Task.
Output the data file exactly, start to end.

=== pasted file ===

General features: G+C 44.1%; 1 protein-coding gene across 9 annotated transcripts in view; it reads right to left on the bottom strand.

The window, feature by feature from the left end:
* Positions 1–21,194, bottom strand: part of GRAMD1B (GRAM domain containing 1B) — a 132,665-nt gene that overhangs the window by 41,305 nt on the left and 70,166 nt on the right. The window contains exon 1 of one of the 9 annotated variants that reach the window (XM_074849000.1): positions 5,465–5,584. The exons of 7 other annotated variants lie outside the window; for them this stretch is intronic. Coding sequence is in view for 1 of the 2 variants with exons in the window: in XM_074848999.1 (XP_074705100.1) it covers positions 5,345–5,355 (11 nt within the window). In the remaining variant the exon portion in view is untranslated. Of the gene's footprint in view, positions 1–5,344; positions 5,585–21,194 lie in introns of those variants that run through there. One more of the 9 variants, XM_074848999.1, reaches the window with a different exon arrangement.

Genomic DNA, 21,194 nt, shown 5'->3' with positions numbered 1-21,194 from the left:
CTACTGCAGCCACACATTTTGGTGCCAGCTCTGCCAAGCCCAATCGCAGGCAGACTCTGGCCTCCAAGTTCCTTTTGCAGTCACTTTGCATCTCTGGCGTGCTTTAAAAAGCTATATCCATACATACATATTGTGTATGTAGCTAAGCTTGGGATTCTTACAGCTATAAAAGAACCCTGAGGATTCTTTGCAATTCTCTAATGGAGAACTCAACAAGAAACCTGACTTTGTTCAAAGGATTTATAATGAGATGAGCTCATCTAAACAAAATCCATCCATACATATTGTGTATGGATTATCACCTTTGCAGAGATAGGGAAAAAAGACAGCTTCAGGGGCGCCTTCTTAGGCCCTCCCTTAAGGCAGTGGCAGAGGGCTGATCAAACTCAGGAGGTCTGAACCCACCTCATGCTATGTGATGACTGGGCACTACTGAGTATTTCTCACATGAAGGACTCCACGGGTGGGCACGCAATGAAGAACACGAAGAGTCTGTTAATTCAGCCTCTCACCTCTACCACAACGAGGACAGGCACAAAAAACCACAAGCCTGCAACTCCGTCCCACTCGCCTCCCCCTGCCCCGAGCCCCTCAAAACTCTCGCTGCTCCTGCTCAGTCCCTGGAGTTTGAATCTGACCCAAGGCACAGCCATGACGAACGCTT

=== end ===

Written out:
General features: G+C 44.1%; 1 protein-coding gene across 9 annotated transcripts in view; it reads right to left on the bottom strand.

The window, feature by feature from the left end:
* Positions 1–21,194, bottom strand: part of GRAMD1B (GRAM domain containing 1B) — a 132,665-nt gene that overhangs the window by 41,305 nt on the left and 70,166 nt on the right. The window contains exon 1 of one of the 9 annotated variants that reach the window (XM_074849000.1): positions 5,465–5,584. The exons of 7 other annotated variants lie outside the window; for them this stretch is intronic. Coding sequence is in view for 1 of the 2 variants with exons in the window: in XM_074848999.1 (XP_074705100.1) it covers positions 5,345–5,355 (11 nt within the window). In the remaining variant the exon portion in view is untranslated. Of the gene's footprint in view, positions 1–5,344; positions 5,585–21,194 lie in introns of those variants that run through there. One more of the 9 variants, XM_074848999.1, reaches the window with a different exon arrangement.

Genomic DNA, 21,194 nt, shown 5'->3' with positions numbered 1-21,194 from the left:
CTACTGCAGCCACACATTTTGGTGCCAGCTCTGCCAAGCCCAATCGCAGGCAGACTCTGGCCTCCAAGTTCCTTTTGCAGTCACTTTGCATCTCTGGCGTGCTTTAAAAAGCTATATCCATACATACATATTGTGTATGTAGCTAAGCTTGGGATTCTTACAGCTATAAAAGAACCCTGAGGATTCTTTGCAATTCTCTAATGGAGAACTCAACAAGAAACCTGACTTTGTTCAAAGGATTTATAATGAGATGAGCTCATCTAAACAAAATCCATCCATACATATTGTGTATGGATTATCACCTTTGCAGAGATAGGGAAAAAAGACAGCTTCAGGGGCGCCTTCTTAGGCCCTCCCTTAAGGCAGTGGCAGAGGGCTGATCAAACTCAGGAGGTCTGAACCCACCTCATGCTATGTGATGACTGGGCACTACTGAGTATTTCTCACATGAAGGACTCCACGGGTGGGCACGCAATGAAGAACACGAAGAGTCTGTTAATTCAGCCTCTCACCTCTACCACAACGAGGACAGGCACAAAAAACCACAAGCCTGCAACTCCGTCCCACTCGCCTCCCCCTGCCCCGAGCCCCTCAAAACTCTCGCTGCTCCTGCTCAGTCCCTGGAGTTTGAATCTGACCCAAGGCACAGCCATGACGAACGCTT